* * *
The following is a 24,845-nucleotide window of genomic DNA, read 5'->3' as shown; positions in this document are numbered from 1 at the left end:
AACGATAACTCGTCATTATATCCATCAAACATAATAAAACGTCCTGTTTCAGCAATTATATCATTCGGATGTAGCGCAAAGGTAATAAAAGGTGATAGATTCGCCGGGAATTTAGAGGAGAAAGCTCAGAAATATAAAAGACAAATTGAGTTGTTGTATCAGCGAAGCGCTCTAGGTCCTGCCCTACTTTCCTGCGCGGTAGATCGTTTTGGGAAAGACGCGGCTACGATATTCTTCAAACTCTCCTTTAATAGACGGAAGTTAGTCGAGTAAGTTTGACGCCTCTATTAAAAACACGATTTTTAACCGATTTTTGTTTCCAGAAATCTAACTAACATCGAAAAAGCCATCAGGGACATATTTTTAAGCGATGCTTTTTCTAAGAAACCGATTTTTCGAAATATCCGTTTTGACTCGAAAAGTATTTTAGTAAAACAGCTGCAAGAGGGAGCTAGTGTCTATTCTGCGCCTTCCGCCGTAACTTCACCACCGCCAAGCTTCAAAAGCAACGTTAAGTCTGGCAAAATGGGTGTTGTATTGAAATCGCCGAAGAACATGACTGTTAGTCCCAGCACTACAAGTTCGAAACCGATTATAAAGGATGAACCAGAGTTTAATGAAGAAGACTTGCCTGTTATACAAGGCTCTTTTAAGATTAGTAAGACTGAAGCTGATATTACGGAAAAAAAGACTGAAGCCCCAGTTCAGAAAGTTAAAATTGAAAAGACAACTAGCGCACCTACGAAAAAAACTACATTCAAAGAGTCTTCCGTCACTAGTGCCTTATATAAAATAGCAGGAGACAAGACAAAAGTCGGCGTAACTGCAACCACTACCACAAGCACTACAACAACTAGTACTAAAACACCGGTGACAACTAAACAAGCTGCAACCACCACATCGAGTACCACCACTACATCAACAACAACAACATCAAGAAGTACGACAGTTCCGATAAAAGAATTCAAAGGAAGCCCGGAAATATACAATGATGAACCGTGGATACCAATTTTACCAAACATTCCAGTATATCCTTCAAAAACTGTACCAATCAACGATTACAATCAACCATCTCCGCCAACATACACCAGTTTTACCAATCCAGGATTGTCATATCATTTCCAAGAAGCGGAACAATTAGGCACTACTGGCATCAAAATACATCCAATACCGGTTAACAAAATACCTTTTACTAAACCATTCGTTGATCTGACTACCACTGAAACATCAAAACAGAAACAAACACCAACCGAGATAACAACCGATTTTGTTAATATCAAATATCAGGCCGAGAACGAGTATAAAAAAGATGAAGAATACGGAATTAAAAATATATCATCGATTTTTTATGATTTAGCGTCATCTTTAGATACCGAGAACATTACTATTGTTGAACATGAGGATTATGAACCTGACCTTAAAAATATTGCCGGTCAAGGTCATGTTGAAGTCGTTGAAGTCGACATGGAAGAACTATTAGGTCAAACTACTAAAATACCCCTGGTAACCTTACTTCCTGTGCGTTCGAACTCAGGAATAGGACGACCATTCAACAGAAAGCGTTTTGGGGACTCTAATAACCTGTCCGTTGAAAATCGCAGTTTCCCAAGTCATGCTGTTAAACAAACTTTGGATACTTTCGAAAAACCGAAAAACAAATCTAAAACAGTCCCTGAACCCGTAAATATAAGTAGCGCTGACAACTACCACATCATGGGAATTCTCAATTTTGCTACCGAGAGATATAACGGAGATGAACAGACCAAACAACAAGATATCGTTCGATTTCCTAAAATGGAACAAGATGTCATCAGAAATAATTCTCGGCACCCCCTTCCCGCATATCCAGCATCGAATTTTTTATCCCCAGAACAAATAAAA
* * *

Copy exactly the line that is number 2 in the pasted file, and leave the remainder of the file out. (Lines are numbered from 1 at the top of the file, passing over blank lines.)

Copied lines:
AACGATAACTCGTCATTATATCCATCAAACATAATAAAACGTCCTGTTTCAGCAATTATATCATTCGGATGTAGCGCAAAGGTAATAAAAGGTGATAGATTCGCCGGGAATTTAGAGGAGAAAGCTCAGAAATATAAAAGACAAATTGAGTTGTTGTATCAGCGAAGCGCTCTAGGTCCTGCCCTACTTTCCTGCGCGGTAGATCGTTTTGGGAAAGACGCGGCTACGATATTCTTCAAACTCTCCTTTAATAGACGGAAGTTAGTCGAGTAAGTTTGACGCCTCTATTAAAAACACGATTTTTAACCGATTTTTGTTTCCAGAAATCTAACTAACATCGAAAAAGCCATCAGGGACATATTTTTAAGCGATGCTTTTTCTAAGAAACCGATTTTTCGAAATATCCGTTTTGACTCGAAAAGTATTTTAGTAAAACAGCTGCAAGAGGGAGCTAGTGTCTATTCTGCGCCTTCCGCCGTAACTTCACCACCGCCAAGCTTCAAAAGCAACGTTAAGTCTGGCAAAATGGGTGTTGTATTGAAATCGCCGAAGAACATGACTGTTAGTCCCAGCACTACAAGTTCGAAACCGATTATAAAGGATGAACCAGAGTTTAATGAAGAAGACTTGCCTGTTATACAAGGCTCTTTTAAGATTAGTAAGACTGAAGCTGATATTACGGAAAAAAAGACTGAAGCCCCAGTTCAGAAAGTTAAAATTGAAAAGACAACTAGCGCACCTACGAAAAAAACTACATTCAAAGAGTCTTCCGTCACTAGTGCCTTATATAAAATAGCAGGAGACAAGACAAAAGTCGGCGTAACTGCAACCACTACCACAAGCACTACAACAACTAGTACTAAAACACCGGTGACAACTAAACAAGCTGCAACCACCACATCGAGTACCACCACTACATCAACAACAACAACATCAAGAAGTACGACAGTTCCGATAAAAGAATTCAAAGGAAGCCCGGAAATATACAATGATGAACCGTGGATACCAATTTTACCAAACATTCCAGTATATCCTTCAAAAACTGTACCAATCAACGATTACAATCAACCATCTCCGCCAACATACACCAGTTTTACCAATCCAGGATTGTCATATCATTTCCAAGAAGCGGAACAATTAGGCACTACTGGCATCAAAATACATCCAATACCGGTTAACAAAATACCTTTTACTAAACCATTCGTTGATCTGACTACCACTGAAACATCAAAACAGAAACAAACACCAACCGAGATAACAACCGATTTTGTTAATATCAAATATCAGGCCGAGAACGAGTATAAAAAAGATGAAGAATACGGAATTAAAAATATATCATCGATTTTTTATGATTTAGCGTCATCTTTAGATACCGAGAACATTACTATTGTTGAACATGAGGATTATGAACCTGACCTTAAAAATATTGCCGGTCAAGGTCATGTTGAAGTCGTTGAAGTCGACATGGAAGAACTATTAGGTCAAACTACTAAAATACCCCTGGTAACCTTACTTCCTGTGCGTTCGAACTCAGGAATAGGACGACCATTCAACAGAAAGCGTTTTGGGGACTCTAATAACCTGTCCGTTGAAAATCGCAGTTTCCCAAGTCATGCTGTTAAACAAACTTTGGATACTTTCGAAAAACCGAAAAACAAATCTAAAACAGTCCCTGAACCCGTAAATATAAGTAGCGCTGACAACTACCACATCATGGGAATTCTCAATTTTGCTACCGAGAGATATAACGGAGATGAACAGACCAAACAACAAGATATCGTTCGATTTCCTAAAATGGAACAAGATGTCATCAGAAATAATTCTCGGCACCCCCTTCCCGCATATCCAGCATCGAATTTTTTATCCCCAGAACAAATAAAA